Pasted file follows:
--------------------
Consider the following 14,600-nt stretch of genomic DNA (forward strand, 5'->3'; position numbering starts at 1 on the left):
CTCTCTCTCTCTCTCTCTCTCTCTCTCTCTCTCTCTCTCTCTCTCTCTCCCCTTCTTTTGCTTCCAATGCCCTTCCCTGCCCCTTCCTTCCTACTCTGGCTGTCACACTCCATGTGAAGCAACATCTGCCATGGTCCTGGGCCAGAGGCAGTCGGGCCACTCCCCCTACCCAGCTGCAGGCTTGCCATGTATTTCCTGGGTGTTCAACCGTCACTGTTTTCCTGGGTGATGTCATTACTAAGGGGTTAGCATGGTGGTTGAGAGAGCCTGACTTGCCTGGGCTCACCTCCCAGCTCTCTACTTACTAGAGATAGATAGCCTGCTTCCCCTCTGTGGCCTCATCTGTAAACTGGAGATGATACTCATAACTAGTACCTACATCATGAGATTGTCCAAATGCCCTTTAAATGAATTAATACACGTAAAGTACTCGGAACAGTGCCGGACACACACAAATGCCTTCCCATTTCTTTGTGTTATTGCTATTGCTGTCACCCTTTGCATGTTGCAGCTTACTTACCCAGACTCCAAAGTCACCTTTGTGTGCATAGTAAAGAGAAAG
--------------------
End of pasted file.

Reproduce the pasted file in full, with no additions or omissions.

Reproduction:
Consider the following 14,600-nt stretch of genomic DNA (forward strand, 5'->3'; position numbering starts at 1 on the left):
CTCTCTCTCTCTCTCTCTCTCTCTCTCTCTCTCTCTCTCTCTCTCTCTCCCCTTCTTTTGCTTCCAATGCCCTTCCCTGCCCCTTCCTTCCTACTCTGGCTGTCACACTCCATGTGAAGCAACATCTGCCATGGTCCTGGGCCAGAGGCAGTCGGGCCACTCCCCCTACCCAGCTGCAGGCTTGCCATGTATTTCCTGGGTGTTCAACCGTCACTGTTTTCCTGGGTGATGTCATTACTAAGGGGTTAGCATGGTGGTTGAGAGAGCCTGACTTGCCTGGGCTCACCTCCCAGCTCTCTACTTACTAGAGATAGATAGCCTGCTTCCCCTCTGTGGCCTCATCTGTAAACTGGAGATGATACTCATAACTAGTACCTACATCATGAGATTGTCCAAATGCCCTTTAAATGAATTAATACACGTAAAGTACTCGGAACAGTGCCGGACACACACAAATGCCTTCCCATTTCTTTGTGTTATTGCTATTGCTGTCACCCTTTGCATGTTGCAGCTTACTTACCCAGACTCCAAAGTCACCTTTGTGTGCATAGTAAAGAGAAAG